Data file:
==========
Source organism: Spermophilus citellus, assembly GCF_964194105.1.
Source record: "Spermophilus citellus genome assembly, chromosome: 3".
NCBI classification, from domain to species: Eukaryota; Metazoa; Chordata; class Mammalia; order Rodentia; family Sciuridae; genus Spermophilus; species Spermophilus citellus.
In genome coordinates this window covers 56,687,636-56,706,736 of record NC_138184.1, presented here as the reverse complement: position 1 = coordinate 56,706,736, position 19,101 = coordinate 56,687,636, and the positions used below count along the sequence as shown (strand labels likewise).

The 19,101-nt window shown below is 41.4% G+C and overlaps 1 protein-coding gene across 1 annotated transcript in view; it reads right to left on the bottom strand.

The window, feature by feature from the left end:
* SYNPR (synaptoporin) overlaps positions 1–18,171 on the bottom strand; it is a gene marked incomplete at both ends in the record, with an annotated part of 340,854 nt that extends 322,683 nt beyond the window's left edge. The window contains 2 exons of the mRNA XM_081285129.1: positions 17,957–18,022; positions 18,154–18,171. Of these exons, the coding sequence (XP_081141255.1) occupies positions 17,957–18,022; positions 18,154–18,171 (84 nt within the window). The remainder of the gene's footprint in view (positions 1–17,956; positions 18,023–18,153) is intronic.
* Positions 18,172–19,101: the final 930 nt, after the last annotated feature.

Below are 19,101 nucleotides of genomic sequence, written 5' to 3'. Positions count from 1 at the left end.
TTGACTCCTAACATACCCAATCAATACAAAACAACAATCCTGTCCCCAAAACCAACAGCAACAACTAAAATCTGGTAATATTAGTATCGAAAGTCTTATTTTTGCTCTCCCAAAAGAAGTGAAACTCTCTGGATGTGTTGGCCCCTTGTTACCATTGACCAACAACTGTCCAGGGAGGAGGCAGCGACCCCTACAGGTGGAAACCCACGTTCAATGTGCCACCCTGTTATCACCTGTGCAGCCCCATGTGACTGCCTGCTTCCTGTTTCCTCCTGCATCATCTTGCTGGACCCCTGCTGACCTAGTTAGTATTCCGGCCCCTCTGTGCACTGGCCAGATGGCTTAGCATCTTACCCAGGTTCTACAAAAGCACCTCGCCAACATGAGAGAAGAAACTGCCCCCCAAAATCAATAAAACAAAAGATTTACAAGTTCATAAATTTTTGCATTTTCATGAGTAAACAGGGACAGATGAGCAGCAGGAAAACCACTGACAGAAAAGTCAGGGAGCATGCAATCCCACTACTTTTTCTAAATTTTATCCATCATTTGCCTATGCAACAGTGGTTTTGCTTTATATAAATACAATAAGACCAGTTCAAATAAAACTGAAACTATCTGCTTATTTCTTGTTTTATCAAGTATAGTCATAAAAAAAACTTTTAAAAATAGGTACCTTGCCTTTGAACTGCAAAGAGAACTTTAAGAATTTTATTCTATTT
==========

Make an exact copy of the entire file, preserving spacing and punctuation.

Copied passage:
Source organism: Spermophilus citellus, assembly GCF_964194105.1.
Source record: "Spermophilus citellus genome assembly, chromosome: 3".
NCBI classification, from domain to species: Eukaryota; Metazoa; Chordata; class Mammalia; order Rodentia; family Sciuridae; genus Spermophilus; species Spermophilus citellus.
In genome coordinates this window covers 56,687,636-56,706,736 of record NC_138184.1, presented here as the reverse complement: position 1 = coordinate 56,706,736, position 19,101 = coordinate 56,687,636, and the positions used below count along the sequence as shown (strand labels likewise).

The 19,101-nt window shown below is 41.4% G+C and overlaps 1 protein-coding gene across 1 annotated transcript in view; it reads right to left on the bottom strand.

The window, feature by feature from the left end:
* SYNPR (synaptoporin) overlaps positions 1–18,171 on the bottom strand; it is a gene marked incomplete at both ends in the record, with an annotated part of 340,854 nt that extends 322,683 nt beyond the window's left edge. The window contains 2 exons of the mRNA XM_081285129.1: positions 17,957–18,022; positions 18,154–18,171. Of these exons, the coding sequence (XP_081141255.1) occupies positions 17,957–18,022; positions 18,154–18,171 (84 nt within the window). The remainder of the gene's footprint in view (positions 1–17,956; positions 18,023–18,153) is intronic.
* Positions 18,172–19,101: the final 930 nt, after the last annotated feature.

Below are 19,101 nucleotides of genomic sequence, written 5' to 3'. Positions count from 1 at the left end.
TTGACTCCTAACATACCCAATCAATACAAAACAACAATCCTGTCCCCAAAACCAACAGCAACAACTAAAATCTGGTAATATTAGTATCGAAAGTCTTATTTTTGCTCTCCCAAAAGAAGTGAAACTCTCTGGATGTGTTGGCCCCTTGTTACCATTGACCAACAACTGTCCAGGGAGGAGGCAGCGACCCCTACAGGTGGAAACCCACGTTCAATGTGCCACCCTGTTATCACCTGTGCAGCCCCATGTGACTGCCTGCTTCCTGTTTCCTCCTGCATCATCTTGCTGGACCCCTGCTGACCTAGTTAGTATTCCGGCCCCTCTGTGCACTGGCCAGATGGCTTAGCATCTTACCCAGGTTCTACAAAAGCACCTCGCCAACATGAGAGAAGAAACTGCCCCCCAAAATCAATAAAACAAAAGATTTACAAGTTCATAAATTTTTGCATTTTCATGAGTAAACAGGGACAGATGAGCAGCAGGAAAACCACTGACAGAAAAGTCAGGGAGCATGCAATCCCACTACTTTTTCTAAATTTTATCCATCATTTGCCTATGCAACAGTGGTTTTGCTTTATATAAATACAATAAGACCAGTTCAAATAAAACTGAAACTATCTGCTTATTTCTTGTTTTATCAAGTATAGTCATAAAAAAAACTTTTAAAAATAGGTACCTTGCCTTTGAACTGCAAAGAGAACTTTAAGAATTTTATTCTATTT